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Catherine Teare-Ketter

Grant helps train faculty members to make lessons more accessible for students with disabilities

To hear Catherine Teare-Ketter tell it, everything is the program’s fault: the astoundingly low drop rate, the increased student engagement, the improved academic performance.

All of it, she says, comes courtesy of SciTrain U.

The program is run out of the Disability Resource Center thanks to an $148,785 grant. It aims to help teachers in the STEM disciplines of science, technology, engineering and mathematics make their lessons more accessible for students with disabilities by making their classroom materials easier to use and understand.

But what Teare-Ketter, an academic professional in the School of Marine Programs, found out is that by incorporating principles designed for disabled students, the courses have become more effective for all students.

“The whole purpose of this is that recent literature on academic performance and success in STEM majors indicates that students with learning disabilities or some type of special need are not being successful in those majors,” she said. “So there’s been a lot of research done to understand what needs to be done to be successful in the STEM majors.”

The students in Teare-Ketter’s class use a variety of new pedagogical methods called Universal Design for Learning. It refers to principles designed to make learning easier and more effective. For example, students take notes in groups and then upload them to a special website, where others review and grade them for thoroughness. Teare-Ketter also podcasts her lectures and provides lecture outlines in advance.

“By doing these things, you maximize student access to course material and you not only meet the needs of special needs students, but you also improve access for all students,” she said. “In a sense it makes the course more accessible for everybody and hopefully everybody’s academic performance will improve.”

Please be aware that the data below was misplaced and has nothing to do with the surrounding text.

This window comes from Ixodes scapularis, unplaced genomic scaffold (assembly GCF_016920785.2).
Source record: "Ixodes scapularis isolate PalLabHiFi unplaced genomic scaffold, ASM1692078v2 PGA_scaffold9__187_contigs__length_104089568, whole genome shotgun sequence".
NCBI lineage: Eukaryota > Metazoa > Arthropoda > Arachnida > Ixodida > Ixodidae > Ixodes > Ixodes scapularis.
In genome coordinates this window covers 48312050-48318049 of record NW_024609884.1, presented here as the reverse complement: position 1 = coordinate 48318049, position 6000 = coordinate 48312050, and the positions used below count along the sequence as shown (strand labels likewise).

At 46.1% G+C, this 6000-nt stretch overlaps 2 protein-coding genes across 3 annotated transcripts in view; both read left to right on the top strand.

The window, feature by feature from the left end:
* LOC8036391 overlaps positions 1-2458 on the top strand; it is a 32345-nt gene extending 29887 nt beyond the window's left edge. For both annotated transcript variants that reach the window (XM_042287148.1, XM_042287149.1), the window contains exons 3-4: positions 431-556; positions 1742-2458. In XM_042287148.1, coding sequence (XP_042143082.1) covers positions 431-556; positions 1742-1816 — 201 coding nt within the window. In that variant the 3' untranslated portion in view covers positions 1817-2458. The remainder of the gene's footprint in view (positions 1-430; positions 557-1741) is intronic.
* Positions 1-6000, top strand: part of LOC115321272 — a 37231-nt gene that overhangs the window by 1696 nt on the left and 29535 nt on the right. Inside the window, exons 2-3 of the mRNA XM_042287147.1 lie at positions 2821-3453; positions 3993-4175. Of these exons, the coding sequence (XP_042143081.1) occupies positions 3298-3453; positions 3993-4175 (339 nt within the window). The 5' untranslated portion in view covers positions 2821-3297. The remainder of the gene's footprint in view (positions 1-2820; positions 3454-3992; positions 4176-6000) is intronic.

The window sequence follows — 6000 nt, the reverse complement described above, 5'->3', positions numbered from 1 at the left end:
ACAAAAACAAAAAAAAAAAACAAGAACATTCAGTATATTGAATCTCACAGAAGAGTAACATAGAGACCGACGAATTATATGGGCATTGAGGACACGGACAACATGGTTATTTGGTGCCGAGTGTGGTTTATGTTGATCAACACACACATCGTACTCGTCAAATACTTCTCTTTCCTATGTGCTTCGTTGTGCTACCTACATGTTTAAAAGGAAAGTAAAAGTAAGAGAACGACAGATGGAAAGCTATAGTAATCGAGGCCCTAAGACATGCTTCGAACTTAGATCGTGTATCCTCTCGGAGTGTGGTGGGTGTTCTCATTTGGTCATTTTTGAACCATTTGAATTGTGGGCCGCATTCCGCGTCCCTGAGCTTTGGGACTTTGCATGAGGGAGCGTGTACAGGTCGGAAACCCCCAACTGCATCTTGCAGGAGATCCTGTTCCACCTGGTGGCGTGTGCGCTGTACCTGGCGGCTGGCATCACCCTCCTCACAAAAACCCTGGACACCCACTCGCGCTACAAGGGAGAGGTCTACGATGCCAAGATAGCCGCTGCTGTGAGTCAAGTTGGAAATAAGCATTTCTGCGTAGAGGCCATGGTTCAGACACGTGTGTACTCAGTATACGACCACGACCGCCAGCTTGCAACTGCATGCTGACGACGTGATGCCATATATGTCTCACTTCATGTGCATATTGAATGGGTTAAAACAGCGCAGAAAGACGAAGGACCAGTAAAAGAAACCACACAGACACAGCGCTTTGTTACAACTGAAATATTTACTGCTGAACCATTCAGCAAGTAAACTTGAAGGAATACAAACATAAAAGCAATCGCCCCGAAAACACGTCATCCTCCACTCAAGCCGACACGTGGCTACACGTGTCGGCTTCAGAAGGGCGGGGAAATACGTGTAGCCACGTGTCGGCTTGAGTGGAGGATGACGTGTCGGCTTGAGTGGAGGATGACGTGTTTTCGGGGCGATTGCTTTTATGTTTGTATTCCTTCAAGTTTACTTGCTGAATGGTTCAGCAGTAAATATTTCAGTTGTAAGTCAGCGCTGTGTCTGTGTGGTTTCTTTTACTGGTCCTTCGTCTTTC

About 10 large, introductory STEM classes have used SciTrain U so far, said Brendan Leahy, grant coordinator for the program. The grant focuses on classes to help disabled students become less underrepresented in STEM disciplines.

“We’re gunning for those large groups so that we’ll have more of an impact. It’s also good to help some students who may be struggling early on,” Leahy said. “But we want something that benefits everyone. When you try to make an accommodation for someone who can’t see a graph very well, what you’ll find is that there are people who can’t see the graph and then others who can’t understand it, so making it better helps everybody. Universal Design is really a good teaching tool for all students. That’s what’s exciting about it.”

Each instructor who becomes a part of SciTrain U meets with a representative who helps incorporate Universal Design components into their classes. Since every class and teacher are different, Margaret Totty, DRC representative, seeks to find the perfect fit for each course and teacher.

Marguerite “Peggy” Brickman, an associate professor in biological sciences, has been part of the SciTrain U for two years. After her first year, she met with a SciTrain U representative from Georgia Tech to better tune the tools to her class. Now she spends less time reviewing student notes and more time teaching.

“He asked me what my ‘pain points’ were, and we found ways of working out the note taking (in groups) so that I didn’t have to spend a lot of time on it,” she said. “He asked me what I felt comfortable offering to the students as a sort of bonus for taking notes and posting them online-how much credit I thought it could be worth.”

That kind of tweaking is invaluable, she said. It’s what makes the program work for her.

This three-year program will run through Sept. 30 through the Disability Resource Center, a division of Student Affairs.